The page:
The 2020 Toyota Avalon TRD is a car we never thought we’d see outside of SEMA. Traditionally conservative Toyota took the largest sedan it sells in America and gave it the full-fat TRD treatment. Nobody was asking for this model, but we’re not complaining that it’s here either. After spending a great deal of time behind the wheel, we’re coming around to thinking that an Avalon TRD isn’t such a bad idea after all. We’re just not sure who’s going to buy it. Toyota went way further than just building a sporty looking Avalon. There are legitimate mechanical improvements to this sedan that make it much more enjoyable to drive. Firmer, fixed dampers are paired with stiffer springs that bring the ride height down 0.6 inch compared to a regular Avalon. Stiffer anti-roll bars and more robust body bracing underneath also add to the chassis’ increased cornering performance. The TRD also gets you Toyota’s Active Cornering Assist technology, which will brake the inside wheel under power in curves so as to reduce understeer. We get lighter 19-inch TRD wheels and larger brakes, but Toyota still uses the same Michelin Primacy all-season rubber. That’s too bad, as the Camry TRD gets sticky summer tires as standard equipment. The Avalon TRD gets the same 3.5-liter V6 and eight-speed automatic transmission that’s found in other Avalon models. It makes 301 horsepower and 267 pound-feet of torque and sends power to the front wheels only. A TRD exhaust adds drama, but it's only noise. Inside, the TRD seats get red stitching and microsuede inserts to keep occupants from sliding around. Similar red stitching gets expanded onto the dash, doors, steering wheel and gear lever. Shiny aluminum pedals are highly visible down below, and red-edged TRD floor mats spice things up even more. A TRD will set you back $43,255, which is on the high side of the Avalon trim structure. Only the Touring and Hybrid Limited are more expensive. Ours had a couple options (JBL audio with navigation and illuminated door sills) to round the price out to $45,384. Editor-in-Chief Greg Migliore: I’m going to focus on the lost art of the sedan, which the Avalon illustrated for me during my weekend test driving it. In this crossover crazy environment, it’s easy to forget how good a regular sedan can be. This one is gussied-up in TRD trim, which admittedly makes the sedate Avalon look cooler, handle better and sound louder. But the 301-hp V6 is standard equipment across the board, and the Avalon is stylish even in basic trim. It’s a long car, and the lines on the side add a sense of flow and luxury. For decades, luxury brands defined themselves by their abilities to make good sedans, and there’s reason for that: A demonstrative car that has presence can convey the aspirations of your brand. It’s not what Toyota is really trying to do with the Avalon – that’s more of the purview of Lexus – but it’s still evidence of …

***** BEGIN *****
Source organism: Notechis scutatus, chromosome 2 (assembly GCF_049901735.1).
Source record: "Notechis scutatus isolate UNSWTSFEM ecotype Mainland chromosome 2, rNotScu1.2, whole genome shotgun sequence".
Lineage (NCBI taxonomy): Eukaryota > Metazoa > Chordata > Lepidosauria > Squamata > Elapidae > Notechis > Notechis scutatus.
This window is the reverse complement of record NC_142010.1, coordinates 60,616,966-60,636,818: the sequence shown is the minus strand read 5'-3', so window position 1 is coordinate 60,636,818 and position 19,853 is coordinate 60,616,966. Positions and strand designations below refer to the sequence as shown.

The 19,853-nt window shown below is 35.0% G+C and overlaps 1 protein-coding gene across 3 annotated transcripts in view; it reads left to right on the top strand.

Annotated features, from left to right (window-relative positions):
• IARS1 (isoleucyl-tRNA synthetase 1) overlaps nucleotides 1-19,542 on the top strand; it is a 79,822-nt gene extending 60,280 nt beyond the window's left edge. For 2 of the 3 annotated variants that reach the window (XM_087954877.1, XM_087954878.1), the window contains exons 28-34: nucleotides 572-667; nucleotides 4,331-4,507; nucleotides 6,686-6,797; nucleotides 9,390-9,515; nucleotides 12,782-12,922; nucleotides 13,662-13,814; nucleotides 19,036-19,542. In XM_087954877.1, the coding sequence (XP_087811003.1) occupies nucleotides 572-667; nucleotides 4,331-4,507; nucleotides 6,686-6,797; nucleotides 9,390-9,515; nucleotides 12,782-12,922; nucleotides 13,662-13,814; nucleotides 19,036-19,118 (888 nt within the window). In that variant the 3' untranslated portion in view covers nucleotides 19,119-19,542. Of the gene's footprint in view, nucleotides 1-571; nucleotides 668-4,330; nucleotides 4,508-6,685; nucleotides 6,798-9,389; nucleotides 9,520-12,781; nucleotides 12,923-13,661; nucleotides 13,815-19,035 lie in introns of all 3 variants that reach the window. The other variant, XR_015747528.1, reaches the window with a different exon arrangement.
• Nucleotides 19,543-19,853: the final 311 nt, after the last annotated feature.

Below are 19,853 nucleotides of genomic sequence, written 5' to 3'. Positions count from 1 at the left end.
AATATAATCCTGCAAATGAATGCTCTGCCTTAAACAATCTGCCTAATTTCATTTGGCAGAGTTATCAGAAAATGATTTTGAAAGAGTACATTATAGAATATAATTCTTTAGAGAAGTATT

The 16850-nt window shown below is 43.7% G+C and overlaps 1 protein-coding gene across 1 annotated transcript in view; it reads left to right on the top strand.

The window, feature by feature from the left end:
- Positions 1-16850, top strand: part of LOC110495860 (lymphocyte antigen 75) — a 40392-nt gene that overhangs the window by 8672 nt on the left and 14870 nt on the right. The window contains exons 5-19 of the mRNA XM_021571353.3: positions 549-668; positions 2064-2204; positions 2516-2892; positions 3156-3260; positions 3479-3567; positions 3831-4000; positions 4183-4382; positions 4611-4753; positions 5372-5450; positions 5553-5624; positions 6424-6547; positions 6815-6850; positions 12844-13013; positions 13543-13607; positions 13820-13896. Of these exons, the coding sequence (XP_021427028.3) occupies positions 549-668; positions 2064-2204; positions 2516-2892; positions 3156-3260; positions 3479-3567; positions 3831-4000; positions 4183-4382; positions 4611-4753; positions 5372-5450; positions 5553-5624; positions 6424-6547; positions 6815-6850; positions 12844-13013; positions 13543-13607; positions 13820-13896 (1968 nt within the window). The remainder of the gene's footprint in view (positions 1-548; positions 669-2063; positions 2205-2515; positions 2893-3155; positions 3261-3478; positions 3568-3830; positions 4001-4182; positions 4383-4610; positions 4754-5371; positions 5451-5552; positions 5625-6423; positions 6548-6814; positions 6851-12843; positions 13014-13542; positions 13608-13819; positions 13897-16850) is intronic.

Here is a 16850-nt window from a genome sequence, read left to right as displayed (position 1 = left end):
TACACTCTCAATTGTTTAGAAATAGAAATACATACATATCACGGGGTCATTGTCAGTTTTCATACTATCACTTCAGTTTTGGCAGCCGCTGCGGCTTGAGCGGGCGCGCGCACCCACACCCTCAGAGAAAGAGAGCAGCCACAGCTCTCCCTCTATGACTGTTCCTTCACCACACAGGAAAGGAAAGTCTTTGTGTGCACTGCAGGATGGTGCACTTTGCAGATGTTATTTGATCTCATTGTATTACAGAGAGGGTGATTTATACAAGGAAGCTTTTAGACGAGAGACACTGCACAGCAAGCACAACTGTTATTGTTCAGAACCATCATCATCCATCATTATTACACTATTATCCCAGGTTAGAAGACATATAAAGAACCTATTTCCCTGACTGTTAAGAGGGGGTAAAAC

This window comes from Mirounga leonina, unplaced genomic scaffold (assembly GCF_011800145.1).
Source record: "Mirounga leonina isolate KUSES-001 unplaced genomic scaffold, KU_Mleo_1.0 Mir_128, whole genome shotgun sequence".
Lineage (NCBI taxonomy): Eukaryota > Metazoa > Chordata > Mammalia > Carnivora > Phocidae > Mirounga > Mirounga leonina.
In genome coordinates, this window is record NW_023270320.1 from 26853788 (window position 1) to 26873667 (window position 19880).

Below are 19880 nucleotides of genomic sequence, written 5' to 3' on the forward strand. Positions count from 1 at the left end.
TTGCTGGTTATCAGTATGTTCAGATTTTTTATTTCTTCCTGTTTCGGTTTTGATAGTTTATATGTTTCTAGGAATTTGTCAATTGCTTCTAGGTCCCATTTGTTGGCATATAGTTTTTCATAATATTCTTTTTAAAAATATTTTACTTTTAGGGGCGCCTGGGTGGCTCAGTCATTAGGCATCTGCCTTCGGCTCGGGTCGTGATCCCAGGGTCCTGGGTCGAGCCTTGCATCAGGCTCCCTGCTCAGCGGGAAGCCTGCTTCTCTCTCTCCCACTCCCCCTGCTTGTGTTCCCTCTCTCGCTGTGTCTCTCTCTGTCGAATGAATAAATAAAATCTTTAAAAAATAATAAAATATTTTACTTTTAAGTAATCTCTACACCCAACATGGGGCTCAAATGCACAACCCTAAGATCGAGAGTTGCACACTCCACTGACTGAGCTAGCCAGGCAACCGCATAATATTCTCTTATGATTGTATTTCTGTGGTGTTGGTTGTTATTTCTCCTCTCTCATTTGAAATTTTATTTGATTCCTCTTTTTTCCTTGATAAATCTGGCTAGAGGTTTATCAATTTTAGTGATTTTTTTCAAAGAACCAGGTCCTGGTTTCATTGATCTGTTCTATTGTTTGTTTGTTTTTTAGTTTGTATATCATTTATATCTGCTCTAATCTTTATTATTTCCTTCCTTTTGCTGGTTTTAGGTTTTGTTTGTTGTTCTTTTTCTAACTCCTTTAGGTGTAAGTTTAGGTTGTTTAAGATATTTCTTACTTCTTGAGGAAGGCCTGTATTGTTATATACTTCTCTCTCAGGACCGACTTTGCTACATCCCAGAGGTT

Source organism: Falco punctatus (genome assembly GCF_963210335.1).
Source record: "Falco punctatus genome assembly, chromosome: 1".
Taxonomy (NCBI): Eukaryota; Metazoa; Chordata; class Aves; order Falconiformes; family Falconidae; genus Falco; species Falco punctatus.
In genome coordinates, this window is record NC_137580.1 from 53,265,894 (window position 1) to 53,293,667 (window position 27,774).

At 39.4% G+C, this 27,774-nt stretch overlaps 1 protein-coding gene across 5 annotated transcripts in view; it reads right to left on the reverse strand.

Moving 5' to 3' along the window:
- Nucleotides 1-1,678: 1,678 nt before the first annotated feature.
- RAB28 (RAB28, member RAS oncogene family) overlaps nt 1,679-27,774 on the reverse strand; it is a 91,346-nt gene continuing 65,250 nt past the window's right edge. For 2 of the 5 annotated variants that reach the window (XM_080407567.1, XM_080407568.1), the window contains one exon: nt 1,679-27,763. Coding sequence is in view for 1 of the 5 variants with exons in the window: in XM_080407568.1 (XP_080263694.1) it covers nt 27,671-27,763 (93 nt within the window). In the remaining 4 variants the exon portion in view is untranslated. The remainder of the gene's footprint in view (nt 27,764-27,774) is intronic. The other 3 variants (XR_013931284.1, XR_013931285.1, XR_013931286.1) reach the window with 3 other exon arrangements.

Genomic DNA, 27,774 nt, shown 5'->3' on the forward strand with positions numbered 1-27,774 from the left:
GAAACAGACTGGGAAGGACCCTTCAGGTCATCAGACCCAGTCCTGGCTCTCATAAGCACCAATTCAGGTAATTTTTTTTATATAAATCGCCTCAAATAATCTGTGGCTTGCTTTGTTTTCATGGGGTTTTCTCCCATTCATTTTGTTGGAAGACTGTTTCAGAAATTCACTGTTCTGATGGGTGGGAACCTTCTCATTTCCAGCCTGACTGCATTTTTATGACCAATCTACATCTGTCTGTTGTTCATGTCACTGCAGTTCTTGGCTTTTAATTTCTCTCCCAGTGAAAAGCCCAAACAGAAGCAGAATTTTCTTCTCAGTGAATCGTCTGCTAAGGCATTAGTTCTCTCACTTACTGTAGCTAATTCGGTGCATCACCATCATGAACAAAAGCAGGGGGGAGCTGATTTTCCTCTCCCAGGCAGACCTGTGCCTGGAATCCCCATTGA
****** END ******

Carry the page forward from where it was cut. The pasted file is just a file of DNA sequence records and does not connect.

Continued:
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|MPG||22 City / 32 Hwy|
|Transmission||8-spd auto w/OD|
|Power||301 @ 6600 rpm|
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